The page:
The body of Australia’s worst serial killer Ivan Milat has been cremated and as promised, the NSW government did not pay for it.
The backpacker murderer died in the hospital of Long Bay Jail two weeks ago after being diagnosed with oesophageal and stomach cancer in May, leaving his family with a letter insisting the NSW government pay for his funeral.
In the video above: Ivan Milat dead at 74
However, the 74-year-old’s final wish has been denied and he was cremated on Friday – with the government reimbursing the cost of the service from Milat’s prison account.
NSW Corrections Minister Anthony Roberts confirmed the murderer did not get the taxpayer funeral he had demanded on Sunday.
More on 7NEWS.com.au
“Ivan Milat caused immeasurable pain and suffering to his victims and their families,” Mr Roberts said in a statement on Sunday.
“He stole hundreds of years away from young innocent lives.
“His corpse has now been unceremoniously incinerated and he will pay for it. It has already been arranged for the full reimbursement of costs to be paid from his prison account.
“His last wish has been emphatically denied and he can now rot in hell where he belongs.”
‘A stain on Australia’
Ivan Milat and the Belanglo State Forest.
An evil man and a pine plantation inextricably linked and etched into the darkest pages of Australia’s modern history.
Milat murdered seven young backpackers and dumped their bodies in the 3800-hectare forest south of Sydney between 1989 and 1992.
While cancer took the elderly prisoner’s life, his victims were slaughtered in the prime of youth.
“These seven young persons were at the threshold of their lives, with everything to look forward to – travel, career, happiness, love, family, and even old age,” said Justice David Hunt who jailed Milat for life in 1996.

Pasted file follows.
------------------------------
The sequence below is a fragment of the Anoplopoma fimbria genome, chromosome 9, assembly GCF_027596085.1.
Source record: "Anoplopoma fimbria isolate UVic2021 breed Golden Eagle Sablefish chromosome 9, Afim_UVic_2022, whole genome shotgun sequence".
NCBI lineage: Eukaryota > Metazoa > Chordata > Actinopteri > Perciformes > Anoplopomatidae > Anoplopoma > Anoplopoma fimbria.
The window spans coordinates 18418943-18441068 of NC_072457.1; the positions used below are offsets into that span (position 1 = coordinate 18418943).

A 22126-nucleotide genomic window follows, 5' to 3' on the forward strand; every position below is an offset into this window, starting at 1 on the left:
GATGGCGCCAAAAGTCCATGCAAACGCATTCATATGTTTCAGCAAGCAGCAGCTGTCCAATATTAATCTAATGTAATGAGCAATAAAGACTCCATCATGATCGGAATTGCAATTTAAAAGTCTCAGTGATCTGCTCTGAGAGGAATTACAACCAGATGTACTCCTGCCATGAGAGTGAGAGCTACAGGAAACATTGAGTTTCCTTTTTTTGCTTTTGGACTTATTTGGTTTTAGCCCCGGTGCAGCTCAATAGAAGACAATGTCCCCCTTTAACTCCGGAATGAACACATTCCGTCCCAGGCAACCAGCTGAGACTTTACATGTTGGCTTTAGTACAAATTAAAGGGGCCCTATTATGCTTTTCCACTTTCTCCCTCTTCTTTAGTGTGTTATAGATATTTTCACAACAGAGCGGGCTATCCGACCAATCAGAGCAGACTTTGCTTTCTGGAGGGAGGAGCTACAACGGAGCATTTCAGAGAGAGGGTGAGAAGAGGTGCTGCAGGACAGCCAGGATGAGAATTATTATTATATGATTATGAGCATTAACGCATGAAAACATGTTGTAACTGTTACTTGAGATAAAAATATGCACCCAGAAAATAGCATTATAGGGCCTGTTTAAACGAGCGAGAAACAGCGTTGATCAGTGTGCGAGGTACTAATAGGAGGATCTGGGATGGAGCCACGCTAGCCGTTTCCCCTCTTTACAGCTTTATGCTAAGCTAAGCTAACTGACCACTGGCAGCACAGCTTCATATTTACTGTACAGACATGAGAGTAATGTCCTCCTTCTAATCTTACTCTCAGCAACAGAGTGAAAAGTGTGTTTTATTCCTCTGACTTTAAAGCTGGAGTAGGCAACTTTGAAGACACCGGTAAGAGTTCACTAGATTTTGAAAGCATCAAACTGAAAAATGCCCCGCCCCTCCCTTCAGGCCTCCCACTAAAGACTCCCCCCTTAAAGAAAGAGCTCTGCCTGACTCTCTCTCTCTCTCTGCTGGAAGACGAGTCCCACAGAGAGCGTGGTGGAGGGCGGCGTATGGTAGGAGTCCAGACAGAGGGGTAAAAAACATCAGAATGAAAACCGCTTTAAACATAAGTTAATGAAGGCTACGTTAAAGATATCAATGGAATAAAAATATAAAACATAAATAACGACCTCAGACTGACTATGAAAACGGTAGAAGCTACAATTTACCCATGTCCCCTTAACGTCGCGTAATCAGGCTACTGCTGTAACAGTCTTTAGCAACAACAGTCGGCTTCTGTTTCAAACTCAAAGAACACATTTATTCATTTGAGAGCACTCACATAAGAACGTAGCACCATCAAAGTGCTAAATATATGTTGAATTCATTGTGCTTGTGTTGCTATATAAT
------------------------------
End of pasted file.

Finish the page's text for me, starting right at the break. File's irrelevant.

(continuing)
‘They would obviously have been absolutely terrified.’
“It is clear that they were subjected to behaviour which, for callous indifference to suffering and complete disregard of humanity, is almost beyond belief.
“They would obviously have been absolutely terrified, and death is unlikely to have been swiftly applied.”
Milat was born two days after Christmas 1944, one of 14 children of Australian-born Margaret and Yugoslavian-born Steven Milat who lived in Sydney’s west.
He left school at 15, had minor dealings with the police and worked on the roads for years, around Sydney and country NSW.
The self-confessed gun enthusiast was regarded as a conscientious employee, with one boss saying he was “the best worker we ever had”.
His former wife Karen, who left him in 1987 after four years of marriage, described him as “gun crazy”, recalling him killing kangaroos on a visit to Belanglo State Forest.
“Ivan pulled out a rifle, shot the first kangaroo, shot the second kangaroo, slit its throat and kicked it to make sure it was dead,” she said.
The outing could be seen as a gruesome preview of his frenzied attacks on the seven hitchhikers – Melbourne couple Deborah Everist, 19, and James Gibson, 19; German traveller Simone Schmidl, 21; German couple Anja Habschied, 20, and Gabor Neugebauer, 21; and British friends Joanne Walters, 22, and Caroline Clarke, 21.